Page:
We calculated the probability for patients previously treated (MG), compared to CG, of experiencing adverse event by calculating the relative risk RR (PM/PC)=0.33. It was showed that, in patients treated (MG) compared to CG, it is reduced the probability of an adverse event by calculating the relative risk reduction RRR (PC-PM)/PC=0.67. We also evaluated the difference in event rates between patients treated with Mucosyte® and CG, calculating the absolute risk reduction ARR (PC-PM)=0.35.
All parameters showed the effectiveness of the use of Mucosyte® in the management of patients with head and neck cancer.
Moreover, considering the influence of the impairment of salivation on the integrity of the oral mucosa, we evaluated the correlation between acute toxicity and D mean to the parotid in other two homogeneous subgroups of patients, considering in particular only the patients with primary tumor localized to the nasopharynx, oropharynx and oral cavity, or patients exposed to high doses to the parotid glands (Table 4).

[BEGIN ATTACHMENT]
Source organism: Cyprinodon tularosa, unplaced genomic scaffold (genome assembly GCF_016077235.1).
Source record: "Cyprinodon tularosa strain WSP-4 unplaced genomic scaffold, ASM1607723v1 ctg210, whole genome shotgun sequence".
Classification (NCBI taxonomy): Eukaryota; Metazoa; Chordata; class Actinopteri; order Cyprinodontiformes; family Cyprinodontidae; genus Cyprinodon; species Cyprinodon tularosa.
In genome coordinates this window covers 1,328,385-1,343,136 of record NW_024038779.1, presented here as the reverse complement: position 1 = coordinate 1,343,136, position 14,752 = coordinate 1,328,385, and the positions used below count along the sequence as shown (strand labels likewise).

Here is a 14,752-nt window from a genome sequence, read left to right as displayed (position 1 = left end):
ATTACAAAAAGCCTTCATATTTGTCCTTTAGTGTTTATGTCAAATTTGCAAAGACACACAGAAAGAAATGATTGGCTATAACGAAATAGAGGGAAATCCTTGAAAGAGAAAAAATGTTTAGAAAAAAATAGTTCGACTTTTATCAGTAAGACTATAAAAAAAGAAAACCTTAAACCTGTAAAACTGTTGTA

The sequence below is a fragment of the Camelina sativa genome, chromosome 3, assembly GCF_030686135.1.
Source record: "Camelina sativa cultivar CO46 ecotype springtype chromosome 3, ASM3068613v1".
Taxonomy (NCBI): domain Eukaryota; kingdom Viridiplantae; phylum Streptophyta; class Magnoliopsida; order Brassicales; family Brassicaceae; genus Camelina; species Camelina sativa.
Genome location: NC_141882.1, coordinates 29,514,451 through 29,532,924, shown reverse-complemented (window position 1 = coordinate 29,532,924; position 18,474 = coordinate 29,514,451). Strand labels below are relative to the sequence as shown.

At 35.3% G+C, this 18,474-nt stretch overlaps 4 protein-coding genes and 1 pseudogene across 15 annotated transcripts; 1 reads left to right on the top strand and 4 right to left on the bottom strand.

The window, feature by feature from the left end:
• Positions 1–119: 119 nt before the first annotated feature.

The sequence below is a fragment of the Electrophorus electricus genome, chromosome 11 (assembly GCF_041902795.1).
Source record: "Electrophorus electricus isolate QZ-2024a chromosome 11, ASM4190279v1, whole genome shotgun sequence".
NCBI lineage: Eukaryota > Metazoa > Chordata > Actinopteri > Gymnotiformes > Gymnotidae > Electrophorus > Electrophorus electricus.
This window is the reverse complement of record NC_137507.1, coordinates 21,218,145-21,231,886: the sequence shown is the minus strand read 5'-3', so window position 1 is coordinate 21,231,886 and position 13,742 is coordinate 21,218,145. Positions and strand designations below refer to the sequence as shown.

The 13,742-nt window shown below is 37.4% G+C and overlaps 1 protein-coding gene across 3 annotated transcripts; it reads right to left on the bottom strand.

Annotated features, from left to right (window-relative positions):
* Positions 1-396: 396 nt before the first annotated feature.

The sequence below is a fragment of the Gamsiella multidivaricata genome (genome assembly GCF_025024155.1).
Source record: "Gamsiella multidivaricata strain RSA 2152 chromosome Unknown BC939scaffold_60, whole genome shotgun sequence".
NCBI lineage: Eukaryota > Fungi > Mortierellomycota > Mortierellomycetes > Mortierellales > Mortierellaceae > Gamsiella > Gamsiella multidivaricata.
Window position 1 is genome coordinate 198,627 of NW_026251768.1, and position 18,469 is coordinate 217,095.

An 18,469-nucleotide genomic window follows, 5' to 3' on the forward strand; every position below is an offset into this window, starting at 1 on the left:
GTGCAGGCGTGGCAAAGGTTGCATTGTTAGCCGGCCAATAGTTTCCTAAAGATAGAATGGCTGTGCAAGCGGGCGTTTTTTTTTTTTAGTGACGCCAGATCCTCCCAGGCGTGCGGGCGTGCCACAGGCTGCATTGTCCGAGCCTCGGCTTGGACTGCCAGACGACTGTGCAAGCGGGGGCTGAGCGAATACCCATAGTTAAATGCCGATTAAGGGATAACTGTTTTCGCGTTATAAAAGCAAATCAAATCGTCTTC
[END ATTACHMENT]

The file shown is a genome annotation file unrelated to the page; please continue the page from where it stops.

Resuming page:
|3DCRT-IMRT||Grade||Grade||Grade||Grade||3DCRT - IMRT||Grade||Grade||Grade||Grade|
|Parotid gland dx||0= 4%||0= 37%||0= 7%||0= 15%||Parotid gland dx||0= 0%||0= 36%||0= 27%||0= 27%|
|47 (0-67)||1= 33%||1= 37%||1= 35%||1= 50%||43 (0-49)||1= 18%||1= 64%||1= 73%||1= 73%|
|Parotid gland sn||2 = 52%||2 = 26%||2 = 59%||2 = 35%||Parotid gland sn||2 = 73%||2= 0%||2 = 0%||2 = 0%|
|47 (7-87)||3 = 11%||3 = 0%||3 = 0%||3 = 0%||41 (0-56)||3 = 9%||3= 0%||3 = 0%||3 = 0%|
|Parotid gland dx||0= 61%||0= 55%||0= 70%||0= 64%|
|25 (1-48)||1= 36%||1= 21%||1= 27%||1= 36%|
|Parotid gland sn||2 = 6%||2= 24%||2 = 3%||2 = 0%|
|24 (0-51)||3 = 0%||3= 0%||3 = 0%||3 = 0%|
Table 4: Dmean parotid glands (median).